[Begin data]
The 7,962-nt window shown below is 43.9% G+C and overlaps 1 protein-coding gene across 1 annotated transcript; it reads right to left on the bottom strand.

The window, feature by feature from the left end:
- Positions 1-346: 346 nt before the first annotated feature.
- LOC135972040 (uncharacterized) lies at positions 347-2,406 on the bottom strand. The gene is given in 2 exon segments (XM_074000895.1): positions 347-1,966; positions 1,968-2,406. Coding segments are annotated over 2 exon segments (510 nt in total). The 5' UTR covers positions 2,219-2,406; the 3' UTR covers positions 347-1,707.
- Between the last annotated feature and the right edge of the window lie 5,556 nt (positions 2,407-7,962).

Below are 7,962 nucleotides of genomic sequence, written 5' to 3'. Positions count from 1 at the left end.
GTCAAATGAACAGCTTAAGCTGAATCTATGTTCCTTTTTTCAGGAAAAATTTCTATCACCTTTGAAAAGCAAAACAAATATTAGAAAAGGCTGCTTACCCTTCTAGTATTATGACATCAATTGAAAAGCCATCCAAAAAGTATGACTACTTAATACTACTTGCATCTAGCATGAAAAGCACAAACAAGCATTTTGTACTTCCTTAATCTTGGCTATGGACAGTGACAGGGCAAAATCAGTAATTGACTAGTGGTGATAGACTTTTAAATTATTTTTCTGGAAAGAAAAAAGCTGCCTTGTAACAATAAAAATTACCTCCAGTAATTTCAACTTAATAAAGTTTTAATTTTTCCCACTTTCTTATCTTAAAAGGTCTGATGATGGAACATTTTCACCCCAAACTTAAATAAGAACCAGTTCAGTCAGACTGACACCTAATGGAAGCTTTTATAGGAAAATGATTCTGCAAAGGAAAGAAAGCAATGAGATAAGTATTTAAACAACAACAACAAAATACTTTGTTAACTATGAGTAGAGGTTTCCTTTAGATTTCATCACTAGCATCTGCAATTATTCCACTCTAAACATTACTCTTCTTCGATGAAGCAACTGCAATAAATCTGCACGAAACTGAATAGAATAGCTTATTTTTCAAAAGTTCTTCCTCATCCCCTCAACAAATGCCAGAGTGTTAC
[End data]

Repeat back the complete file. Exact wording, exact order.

The 7,962-nt window shown below is 43.9% G+C and overlaps 1 protein-coding gene across 1 annotated transcript; it reads right to left on the bottom strand.

The window, feature by feature from the left end:
- Positions 1-346: 346 nt before the first annotated feature.
- LOC135972040 (uncharacterized) lies at positions 347-2,406 on the bottom strand. The gene is given in 2 exon segments (XM_074000895.1): positions 347-1,966; positions 1,968-2,406. Coding segments are annotated over 2 exon segments (510 nt in total). The 5' UTR covers positions 2,219-2,406; the 3' UTR covers positions 347-1,707.
- Between the last annotated feature and the right edge of the window lie 5,556 nt (positions 2,407-7,962).

Below are 7,962 nucleotides of genomic sequence, written 5' to 3'. Positions count from 1 at the left end.
GTCAAATGAACAGCTTAAGCTGAATCTATGTTCCTTTTTTCAGGAAAAATTTCTATCACCTTTGAAAAGCAAAACAAATATTAGAAAAGGCTGCTTACCCTTCTAGTATTATGACATCAATTGAAAAGCCATCCAAAAAGTATGACTACTTAATACTACTTGCATCTAGCATGAAAAGCACAAACAAGCATTTTGTACTTCCTTAATCTTGGCTATGGACAGTGACAGGGCAAAATCAGTAATTGACTAGTGGTGATAGACTTTTAAATTATTTTTCTGGAAAGAAAAAAGCTGCCTTGTAACAATAAAAATTACCTCCAGTAATTTCAACTTAATAAAGTTTTAATTTTTCCCACTTTCTTATCTTAAAAGGTCTGATGATGGAACATTTTCACCCCAAACTTAAATAAGAACCAGTTCAGTCAGACTGACACCTAATGGAAGCTTTTATAGGAAAATGATTCTGCAAAGGAAAGAAAGCAATGAGATAAGTATTTAAACAACAACAACAAAATACTTTGTTAACTATGAGTAGAGGTTTCCTTTAGATTTCATCACTAGCATCTGCAATTATTCCACTCTAAACATTACTCTTCTTCGATGAAGCAACTGCAATAAATCTGCACGAAACTGAATAGAATAGCTTATTTTTCAAAAGTTCTTCCTCATCCCCTCAACAAATGCCAGAGTGTTAC